Home Immigration News Destitute children unlawfully denied support by local councils

Destitute children unlawfully denied support by local councils

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Author: Aamna Mohdin

Local councils are unlawfully denying destitute children support because their parents’ immigration status is under suspicion, the Guardian can reveal.

Families whose immigration status becomes insecure can quickly become destitute because they lose their right to work and access benefits. Such families who have dependent children can seek support under section 17 of the 1989 Children’s Act, which states that local councils have a duty to provide cash or accommodation to ensure a child’s immediate needs are met.

Hundreds of these families have been unlawfully denied this support since 2010 because local authorities have focused on the parents’ immigration background.

Many of the children affected are either British or entitled to British citizenship, and campaigners say it has now become normal practice for them to threaten local authorities with legal action in an effort to ensure a fair assessment.

Rupinder Parhar, a policy officer at the Children’s Society said: “For families struggling with the ‘no recourse to public funds’ (NRPF) condition, local authorities can support but often refuse an initial assessment in spite of this contradicting the law. We usually have to resort to legal action where a local authority does not provide an assessment of a family’s needs.”

Eve Dickson, a policy officer at Project 17, which supports families trying to access section 17, said: “We find many local authorities are excessively concerned with trying to ‘catch parents out’. Any inconsistency in the information provided will be used to discredit them and refuse support. Children in these families are being failed because of this pervasive and discriminatory culture of suspicion.”

Ellen Tansey, the senior housing link worker at Solace Women’s Aid, said victims of domestic violence are among those who have been unlawfully denied support. “These children are being let down because of their mother’s immigration status. There’s a concern that had the parent been British at least an assessment would have been explored, whereas when they’re not, the door is often shut,” she said.

Rebecca, a mother in her early 30s who preferred not to give her last name, said she had been made to feel like a criminal last summer, when she sought section 17 support from Croydon council for her six-year-old British daughter. She said she was denied support for several months despite being homeless, and that the council only stepped in when a lawyer threatened legal action. “After all the pain, they finally agreed to help, but it was a struggle. I don’t want anyone to go through what I went through. It was too much. My child was left hating life,” she said.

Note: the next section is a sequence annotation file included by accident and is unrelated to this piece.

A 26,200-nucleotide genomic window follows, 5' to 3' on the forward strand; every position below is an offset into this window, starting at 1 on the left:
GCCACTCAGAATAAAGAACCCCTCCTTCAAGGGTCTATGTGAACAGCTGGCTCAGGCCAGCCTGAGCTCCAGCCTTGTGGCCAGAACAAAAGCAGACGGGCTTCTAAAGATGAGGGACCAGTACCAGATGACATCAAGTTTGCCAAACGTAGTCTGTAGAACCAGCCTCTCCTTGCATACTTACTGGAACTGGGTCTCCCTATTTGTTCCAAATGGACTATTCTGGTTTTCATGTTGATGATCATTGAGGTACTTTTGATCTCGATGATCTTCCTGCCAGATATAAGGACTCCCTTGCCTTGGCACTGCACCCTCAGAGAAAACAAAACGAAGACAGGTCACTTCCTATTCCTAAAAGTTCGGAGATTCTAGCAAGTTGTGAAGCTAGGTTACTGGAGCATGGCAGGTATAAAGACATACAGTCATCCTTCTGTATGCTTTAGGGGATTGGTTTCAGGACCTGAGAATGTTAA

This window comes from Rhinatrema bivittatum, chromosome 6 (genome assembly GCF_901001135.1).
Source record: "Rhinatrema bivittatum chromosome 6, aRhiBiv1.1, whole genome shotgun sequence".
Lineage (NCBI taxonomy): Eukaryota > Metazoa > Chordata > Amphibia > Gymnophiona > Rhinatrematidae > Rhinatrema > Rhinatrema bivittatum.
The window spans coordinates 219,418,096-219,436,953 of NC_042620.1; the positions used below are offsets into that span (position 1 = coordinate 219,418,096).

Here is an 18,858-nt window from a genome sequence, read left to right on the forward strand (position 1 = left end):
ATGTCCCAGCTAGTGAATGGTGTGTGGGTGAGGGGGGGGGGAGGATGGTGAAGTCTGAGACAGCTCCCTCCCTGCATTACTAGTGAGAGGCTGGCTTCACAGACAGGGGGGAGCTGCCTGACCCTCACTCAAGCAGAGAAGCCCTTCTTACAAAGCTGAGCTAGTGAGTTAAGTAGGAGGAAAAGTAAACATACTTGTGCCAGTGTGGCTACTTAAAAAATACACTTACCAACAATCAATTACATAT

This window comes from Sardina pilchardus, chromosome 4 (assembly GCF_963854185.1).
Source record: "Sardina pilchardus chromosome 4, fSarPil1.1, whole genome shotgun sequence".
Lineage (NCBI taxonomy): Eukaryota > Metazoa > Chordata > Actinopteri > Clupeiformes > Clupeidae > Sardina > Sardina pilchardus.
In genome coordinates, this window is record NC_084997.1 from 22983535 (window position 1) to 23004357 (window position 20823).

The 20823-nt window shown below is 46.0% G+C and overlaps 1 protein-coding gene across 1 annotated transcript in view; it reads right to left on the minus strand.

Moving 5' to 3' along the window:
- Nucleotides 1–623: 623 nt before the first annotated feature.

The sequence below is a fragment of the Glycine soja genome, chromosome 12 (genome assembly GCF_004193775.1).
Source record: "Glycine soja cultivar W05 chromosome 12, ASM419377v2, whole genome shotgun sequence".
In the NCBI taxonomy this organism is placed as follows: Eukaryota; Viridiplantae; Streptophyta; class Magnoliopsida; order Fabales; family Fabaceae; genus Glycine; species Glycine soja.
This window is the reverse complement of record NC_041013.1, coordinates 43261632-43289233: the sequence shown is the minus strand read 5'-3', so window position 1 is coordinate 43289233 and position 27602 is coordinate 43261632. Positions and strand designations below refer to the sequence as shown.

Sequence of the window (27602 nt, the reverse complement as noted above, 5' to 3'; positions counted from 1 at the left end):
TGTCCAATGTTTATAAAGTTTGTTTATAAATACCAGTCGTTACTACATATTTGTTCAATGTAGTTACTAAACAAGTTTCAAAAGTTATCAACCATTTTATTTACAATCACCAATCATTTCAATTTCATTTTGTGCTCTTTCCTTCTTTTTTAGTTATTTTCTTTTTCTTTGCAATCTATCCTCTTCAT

In another case, a mother of three was forced to sleep in a bus shelter with her three children after Sandwell council refused her application for section 17 support. Mary, 35, who preferred not to give her real name, said she was consistently refused support for five months and told her family had no right to reside in the UK. “They started accusing me in front of my kids that I am lying about who I am and my situation. They said I should go back to my country with my kids. They said my children are illegal immigrants and don’t belong here,” she said.

Mary’s lawyer obtained a court order obliging the local authority to house her family, which it ignored until threatened with criminal prosecution. With the help of ASIRT, an organisation that supports asylum seekers and undocumented migrants in the West Midlands, Mary was eventually granted section 17 support, but she said the experience had left her traumatised.

Dave Stamp, a senior caseworker at ASIRT, said children, and frequently British children, have become casualties of the “hostile environment” put in place during Theresa May’s tenure as home secretary. “Essentially, we have come to anticipate that children will be left destitute without the prospect of legal action,” he said.

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